Philoxenus (in Greek Φιλόξενος) was a Macedonian officer appointed to superintend the collection of the tribute in the provinces north of the Taurus Mountains after Alexander the Great's return from Egypt in 331 BC. However, he did not immediately assume this command because he was sent forward by Alexander from the field of Gaugamela to take possession of Susa and the treasures there deposited, which he effected without opposition. After this he seems to have remained quietly in the discharge of his functions in Asia Minor, until the commencement of the year 323, when he brought troops from Caria to Babylon, where he arrived just before the last illness of Alexander. In the distribution of the provinces which followed the death of that monarch, there is no mention of Philoxenus, but in 321 he was appointed by Perdiccas to succeed Philotas in the government of Cilicia. By what means he afterwards conciliated the favour of Antipater is unknown, but in the partition at Triparadisus after the fall of Perdiccas the same year he was still allowed to retain his satrapy of Cilicia. No information exists beyond then.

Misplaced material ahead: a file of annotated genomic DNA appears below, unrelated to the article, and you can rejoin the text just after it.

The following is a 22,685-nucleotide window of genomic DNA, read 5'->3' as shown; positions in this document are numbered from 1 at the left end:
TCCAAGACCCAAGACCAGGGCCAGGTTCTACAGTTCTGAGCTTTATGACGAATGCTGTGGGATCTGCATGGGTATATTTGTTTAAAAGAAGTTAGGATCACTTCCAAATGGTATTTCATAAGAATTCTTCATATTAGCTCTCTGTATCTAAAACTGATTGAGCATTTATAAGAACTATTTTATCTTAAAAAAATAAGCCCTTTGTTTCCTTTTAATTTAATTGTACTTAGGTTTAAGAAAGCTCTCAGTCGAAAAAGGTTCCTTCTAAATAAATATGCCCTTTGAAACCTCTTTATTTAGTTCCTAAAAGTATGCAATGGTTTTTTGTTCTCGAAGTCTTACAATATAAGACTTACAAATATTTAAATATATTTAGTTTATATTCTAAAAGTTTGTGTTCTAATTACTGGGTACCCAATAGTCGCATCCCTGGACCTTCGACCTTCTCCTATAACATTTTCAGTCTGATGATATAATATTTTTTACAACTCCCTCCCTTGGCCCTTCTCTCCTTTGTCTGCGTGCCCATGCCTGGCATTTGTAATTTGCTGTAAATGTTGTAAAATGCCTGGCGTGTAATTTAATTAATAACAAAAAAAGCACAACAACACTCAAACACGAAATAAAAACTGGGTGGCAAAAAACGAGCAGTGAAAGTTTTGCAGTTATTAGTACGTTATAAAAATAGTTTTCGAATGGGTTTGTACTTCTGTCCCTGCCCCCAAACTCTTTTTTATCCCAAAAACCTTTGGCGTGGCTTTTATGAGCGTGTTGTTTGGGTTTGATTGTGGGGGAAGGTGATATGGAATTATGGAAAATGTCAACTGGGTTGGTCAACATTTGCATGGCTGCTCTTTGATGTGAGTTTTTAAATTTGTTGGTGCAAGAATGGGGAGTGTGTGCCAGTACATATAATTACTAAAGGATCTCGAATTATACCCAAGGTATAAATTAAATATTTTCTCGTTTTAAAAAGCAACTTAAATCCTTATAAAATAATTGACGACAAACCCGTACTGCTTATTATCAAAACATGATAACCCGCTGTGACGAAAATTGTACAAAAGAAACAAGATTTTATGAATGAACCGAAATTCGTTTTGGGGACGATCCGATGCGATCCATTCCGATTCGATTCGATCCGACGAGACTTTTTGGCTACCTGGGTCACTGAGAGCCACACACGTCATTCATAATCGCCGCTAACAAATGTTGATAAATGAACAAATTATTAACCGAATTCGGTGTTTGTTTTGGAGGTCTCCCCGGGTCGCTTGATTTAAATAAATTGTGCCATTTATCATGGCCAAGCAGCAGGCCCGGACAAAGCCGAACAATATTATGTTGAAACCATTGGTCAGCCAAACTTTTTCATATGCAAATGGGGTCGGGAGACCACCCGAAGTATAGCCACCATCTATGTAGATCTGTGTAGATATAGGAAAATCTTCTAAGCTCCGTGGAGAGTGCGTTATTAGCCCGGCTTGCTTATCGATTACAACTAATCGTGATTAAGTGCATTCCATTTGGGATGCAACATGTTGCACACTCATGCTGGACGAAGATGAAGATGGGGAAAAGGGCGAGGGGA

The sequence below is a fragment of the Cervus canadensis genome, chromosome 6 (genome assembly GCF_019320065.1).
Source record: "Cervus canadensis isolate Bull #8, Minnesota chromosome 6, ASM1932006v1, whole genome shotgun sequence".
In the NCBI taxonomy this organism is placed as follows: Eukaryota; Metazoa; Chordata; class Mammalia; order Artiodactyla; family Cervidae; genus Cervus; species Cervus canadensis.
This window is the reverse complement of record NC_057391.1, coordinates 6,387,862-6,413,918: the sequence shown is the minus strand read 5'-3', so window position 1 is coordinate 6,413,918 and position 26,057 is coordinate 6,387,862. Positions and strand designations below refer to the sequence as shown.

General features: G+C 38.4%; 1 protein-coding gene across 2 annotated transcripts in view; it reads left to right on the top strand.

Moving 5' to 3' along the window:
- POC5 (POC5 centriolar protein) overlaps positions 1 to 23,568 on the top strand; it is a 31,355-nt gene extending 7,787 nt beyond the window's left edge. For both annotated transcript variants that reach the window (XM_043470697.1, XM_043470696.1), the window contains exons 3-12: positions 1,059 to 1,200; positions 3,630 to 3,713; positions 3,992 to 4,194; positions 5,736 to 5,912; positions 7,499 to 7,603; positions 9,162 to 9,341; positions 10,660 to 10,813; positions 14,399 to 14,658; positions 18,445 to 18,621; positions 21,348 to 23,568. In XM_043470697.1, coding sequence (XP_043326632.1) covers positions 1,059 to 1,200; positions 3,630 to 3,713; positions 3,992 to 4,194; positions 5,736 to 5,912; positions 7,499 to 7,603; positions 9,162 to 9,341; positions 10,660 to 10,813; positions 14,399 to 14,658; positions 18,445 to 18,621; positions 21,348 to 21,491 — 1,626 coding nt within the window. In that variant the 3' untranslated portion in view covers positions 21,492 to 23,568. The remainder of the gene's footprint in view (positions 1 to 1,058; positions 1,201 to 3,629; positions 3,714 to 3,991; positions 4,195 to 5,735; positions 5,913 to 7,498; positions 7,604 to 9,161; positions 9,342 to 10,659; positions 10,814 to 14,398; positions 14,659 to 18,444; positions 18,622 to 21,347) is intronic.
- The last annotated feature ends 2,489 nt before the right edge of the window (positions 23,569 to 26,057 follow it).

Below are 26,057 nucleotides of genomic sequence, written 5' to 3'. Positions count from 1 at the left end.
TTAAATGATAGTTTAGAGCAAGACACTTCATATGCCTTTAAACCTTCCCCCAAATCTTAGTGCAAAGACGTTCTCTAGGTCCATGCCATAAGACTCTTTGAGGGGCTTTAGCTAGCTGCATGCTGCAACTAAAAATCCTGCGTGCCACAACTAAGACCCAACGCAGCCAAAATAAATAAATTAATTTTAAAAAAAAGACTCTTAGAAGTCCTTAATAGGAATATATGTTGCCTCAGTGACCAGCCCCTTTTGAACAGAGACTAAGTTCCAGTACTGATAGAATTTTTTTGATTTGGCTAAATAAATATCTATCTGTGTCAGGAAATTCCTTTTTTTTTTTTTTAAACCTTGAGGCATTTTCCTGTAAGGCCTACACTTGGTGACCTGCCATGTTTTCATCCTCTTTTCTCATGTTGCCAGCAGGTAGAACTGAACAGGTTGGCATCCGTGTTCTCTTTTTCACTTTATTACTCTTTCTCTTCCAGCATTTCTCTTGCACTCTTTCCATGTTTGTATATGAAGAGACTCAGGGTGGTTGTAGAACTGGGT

- Smith, William (editor); Dictionary of Greek and Roman Biography and Mythology, "Philoxenus", Boston, (1867)
- Arrian, Anabasis Alexandri, iii. 6
- Arrian, Anabasis Alexandri, iii. 16
- Plutarch, Parallel Lives, "Alexander", 22; Pausanias, Description of Greece, ii. 33
- Arrian, Anabasis Alexandri, vii. 23, 24
- Justin, Epitome of Pompeius Trogus, xiii. 6; Photius, Bibliotheca, cod. 92; Diodorus Siculus, Bibliotheca, xviii. 39
This article incorporates text from a publication now in the public domain: Smith, William, ed. (1870). "article name needed". Dictionary of Greek and Roman Biography and Mythology.